I vaguely remember being wheeled to what was either the recovery room or ICU and the surgeon asking me how I felt, my reply being a thumbs up. When I awoke, what my brain perceived as only a few hours later, which in truth was about eight or nine, I was in my ICU room. My mother asked me the routine “how do you feel?” question but I remember that my first significant concern was “Are they giving me pain meds?” I knew they must have despite my telling them not to because I felt incredibly nauseated. When the nurse came in I asked this again and she said yes; even though I didn’t push the button on my pain pump, every 15 minutes a small amount was administered. I demanded she stop it and unhook me from the pump, she looked very confused that I was refusing pain meds. Moments later I vomited and I think she understood a little more clearly why I don’t take pain meds. One; they don’t help the pain at ALL and two; they make me sick, really really sick! Then I had to refuse the additional Vicodin every four hours. Who knew how difficult it would be to refuse taking pain medication? A matter made even more difficult when you have to try to explain to people that yes you are in pain but that the medication only makes matters worse. 

The next morning the assistant surgeon came in to check on me. She pulled the bandage off the back of my head to check the incision. Oh Holy Headache Batman! It hurt! I’m fairly certain that was the worst part of the whole ordeal. She took a picture of the back of my head so I could see and I was shocked. The scar was much larger than I imagined; 5.5-6 inches long and 27 staples in total. Not to mention the new reverse mohawk I was then sporting.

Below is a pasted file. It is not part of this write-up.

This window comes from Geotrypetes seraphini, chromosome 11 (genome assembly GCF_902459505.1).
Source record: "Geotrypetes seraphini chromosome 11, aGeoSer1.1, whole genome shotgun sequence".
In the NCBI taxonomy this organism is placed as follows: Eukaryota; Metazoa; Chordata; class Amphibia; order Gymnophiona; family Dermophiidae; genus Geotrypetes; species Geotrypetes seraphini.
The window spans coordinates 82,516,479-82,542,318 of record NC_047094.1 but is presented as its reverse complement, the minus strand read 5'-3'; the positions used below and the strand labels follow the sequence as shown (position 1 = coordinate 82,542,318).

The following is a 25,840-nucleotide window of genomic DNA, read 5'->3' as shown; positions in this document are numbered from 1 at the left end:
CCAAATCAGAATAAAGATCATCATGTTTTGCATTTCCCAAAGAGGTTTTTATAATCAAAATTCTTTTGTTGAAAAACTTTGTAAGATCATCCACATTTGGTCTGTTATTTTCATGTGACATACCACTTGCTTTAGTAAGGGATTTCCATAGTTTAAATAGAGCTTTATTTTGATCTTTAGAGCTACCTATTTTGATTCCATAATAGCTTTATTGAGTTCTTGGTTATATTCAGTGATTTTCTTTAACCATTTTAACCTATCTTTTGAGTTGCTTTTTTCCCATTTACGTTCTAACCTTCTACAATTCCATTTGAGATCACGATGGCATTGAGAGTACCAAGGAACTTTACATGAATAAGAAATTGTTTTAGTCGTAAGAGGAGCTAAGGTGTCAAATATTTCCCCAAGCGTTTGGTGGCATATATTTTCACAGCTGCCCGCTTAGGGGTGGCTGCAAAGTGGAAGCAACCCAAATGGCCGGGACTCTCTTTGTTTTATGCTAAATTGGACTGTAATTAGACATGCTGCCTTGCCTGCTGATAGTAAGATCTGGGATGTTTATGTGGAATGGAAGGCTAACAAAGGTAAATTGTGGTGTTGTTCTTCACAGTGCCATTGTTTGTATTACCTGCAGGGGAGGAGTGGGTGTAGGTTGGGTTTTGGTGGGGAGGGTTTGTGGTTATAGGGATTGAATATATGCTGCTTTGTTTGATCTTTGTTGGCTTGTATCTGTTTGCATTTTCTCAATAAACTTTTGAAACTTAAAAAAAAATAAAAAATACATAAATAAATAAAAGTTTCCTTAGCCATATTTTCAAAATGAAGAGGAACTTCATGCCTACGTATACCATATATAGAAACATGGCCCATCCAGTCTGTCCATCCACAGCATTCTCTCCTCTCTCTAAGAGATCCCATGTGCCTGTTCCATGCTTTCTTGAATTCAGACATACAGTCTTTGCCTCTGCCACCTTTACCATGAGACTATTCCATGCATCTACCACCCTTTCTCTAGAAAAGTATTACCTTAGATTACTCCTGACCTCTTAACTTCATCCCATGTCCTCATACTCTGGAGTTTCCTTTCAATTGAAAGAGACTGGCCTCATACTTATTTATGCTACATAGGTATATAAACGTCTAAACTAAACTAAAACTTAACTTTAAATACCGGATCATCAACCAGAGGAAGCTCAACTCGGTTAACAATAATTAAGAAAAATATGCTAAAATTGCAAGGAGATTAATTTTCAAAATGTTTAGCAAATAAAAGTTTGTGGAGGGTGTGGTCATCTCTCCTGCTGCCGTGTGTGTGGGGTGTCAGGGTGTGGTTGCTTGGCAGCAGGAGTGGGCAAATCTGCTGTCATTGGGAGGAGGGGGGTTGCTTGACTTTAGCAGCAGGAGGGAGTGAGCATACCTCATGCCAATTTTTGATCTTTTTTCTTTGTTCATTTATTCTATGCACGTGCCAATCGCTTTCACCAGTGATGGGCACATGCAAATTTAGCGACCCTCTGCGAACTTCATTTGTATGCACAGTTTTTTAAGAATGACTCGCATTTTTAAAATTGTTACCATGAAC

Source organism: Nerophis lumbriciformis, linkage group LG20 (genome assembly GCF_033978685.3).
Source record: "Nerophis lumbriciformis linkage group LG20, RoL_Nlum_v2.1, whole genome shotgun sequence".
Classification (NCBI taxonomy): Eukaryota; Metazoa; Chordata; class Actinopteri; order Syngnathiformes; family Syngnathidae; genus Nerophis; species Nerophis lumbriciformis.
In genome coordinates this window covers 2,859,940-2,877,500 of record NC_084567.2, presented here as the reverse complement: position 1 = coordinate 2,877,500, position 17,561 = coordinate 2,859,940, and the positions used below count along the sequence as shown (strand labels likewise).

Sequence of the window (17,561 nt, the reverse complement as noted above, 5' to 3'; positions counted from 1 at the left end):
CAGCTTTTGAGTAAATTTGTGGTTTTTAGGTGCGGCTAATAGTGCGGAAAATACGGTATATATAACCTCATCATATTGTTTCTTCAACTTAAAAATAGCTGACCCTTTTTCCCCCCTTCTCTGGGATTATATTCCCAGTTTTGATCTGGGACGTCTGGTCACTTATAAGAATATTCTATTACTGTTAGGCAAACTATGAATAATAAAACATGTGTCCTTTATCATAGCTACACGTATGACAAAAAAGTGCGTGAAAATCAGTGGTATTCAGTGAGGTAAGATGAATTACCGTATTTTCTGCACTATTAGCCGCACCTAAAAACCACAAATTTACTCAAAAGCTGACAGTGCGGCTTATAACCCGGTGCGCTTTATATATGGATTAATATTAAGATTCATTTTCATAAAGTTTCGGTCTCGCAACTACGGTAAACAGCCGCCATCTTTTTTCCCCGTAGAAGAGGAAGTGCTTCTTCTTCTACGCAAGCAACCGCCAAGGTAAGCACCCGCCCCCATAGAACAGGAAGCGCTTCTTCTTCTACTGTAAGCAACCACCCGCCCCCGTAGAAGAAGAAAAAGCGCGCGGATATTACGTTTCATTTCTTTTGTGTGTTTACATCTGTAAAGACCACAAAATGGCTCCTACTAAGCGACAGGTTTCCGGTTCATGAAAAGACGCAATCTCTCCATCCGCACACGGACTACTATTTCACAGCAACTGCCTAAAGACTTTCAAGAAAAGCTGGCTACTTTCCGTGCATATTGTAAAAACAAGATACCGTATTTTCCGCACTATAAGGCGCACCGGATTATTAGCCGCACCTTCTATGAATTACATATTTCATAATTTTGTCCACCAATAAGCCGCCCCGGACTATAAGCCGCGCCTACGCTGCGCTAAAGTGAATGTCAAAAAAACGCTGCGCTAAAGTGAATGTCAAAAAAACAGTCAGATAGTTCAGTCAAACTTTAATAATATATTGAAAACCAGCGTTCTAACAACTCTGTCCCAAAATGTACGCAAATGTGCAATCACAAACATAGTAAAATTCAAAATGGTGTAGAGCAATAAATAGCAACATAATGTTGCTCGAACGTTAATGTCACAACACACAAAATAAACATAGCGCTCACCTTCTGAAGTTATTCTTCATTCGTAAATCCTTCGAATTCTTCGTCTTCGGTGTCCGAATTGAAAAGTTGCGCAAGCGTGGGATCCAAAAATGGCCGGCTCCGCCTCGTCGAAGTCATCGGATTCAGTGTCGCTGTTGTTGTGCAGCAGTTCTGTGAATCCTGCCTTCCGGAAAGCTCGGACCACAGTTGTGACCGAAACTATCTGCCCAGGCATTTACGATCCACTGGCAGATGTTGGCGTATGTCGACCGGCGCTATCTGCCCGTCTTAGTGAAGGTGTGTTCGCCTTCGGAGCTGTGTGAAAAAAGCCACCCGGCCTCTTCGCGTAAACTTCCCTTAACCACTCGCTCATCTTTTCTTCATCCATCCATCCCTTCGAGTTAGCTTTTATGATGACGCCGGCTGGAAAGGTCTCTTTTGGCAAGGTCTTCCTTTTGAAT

My incision the day after surgery.

The rest of my three day stay in the ICU was as pleasant as it could have been. If it weren’t for the fact that the doctors were, concerned for lack of a better word, that I wasn’t sleeping or eating I honestly would have been ok to go home the day after surgery. Little did they know, or believed when I told them that that was completely ‘normal’ for me. Yeah I was in pain, yes I indeed did feel like my brain had been used as playdoh (at least what portion of my head didn’t feel like a cement block) but the pain was not much worse than my everyday, 24/7 chronic pain. I was more bummed about having to stay in the hospital for the fourth of July, missing any attempt to see fireworks.

When I was released from the hospital my mother and I gladly ventured back to our home away from home in the West and  the comfortably worn in couch was once again my companion for two weeks to allow my body time to rest, heal, and to have my staples taken out before heading back South. 

Overall, despite the pain, fatigue, and having my head hacked open I really enjoyed the month I got to live in Colorado (even though it didn't snow). Most importantly I was so happy to know that my brain was fixed (or at least part of it). Even though I didn’t see drastic improvements right away or that even today I’m not magically healed, small improvements were made! And the most important factor to me, the reason I had the surgery, was that I now know that the problem isn’t getting worse and that I prevented myself from having to endure potentially further debilitating symptoms. The past year was one of ups and downs but in the long run I believe it has been much more positive thanks to the brain surgery! 

July 3rd, 2013, today on my one year anniversary I would like to once more thank everyone who from the kindness of their hearts donated to the fundraiser that allowed me to have the surgery!

Friday, June 7, 2013

Life Is A Puzzle

The meaning of life is an enigmatic thought that can be examined and questioned until the end of time. Life can be broken down into textbook understandings and yet still leave thinkers in a reverie daze. When looking at life through a looking glass in a metaphoric way we can much more clearly see how everything in life, every decision we make has meaning in our lives.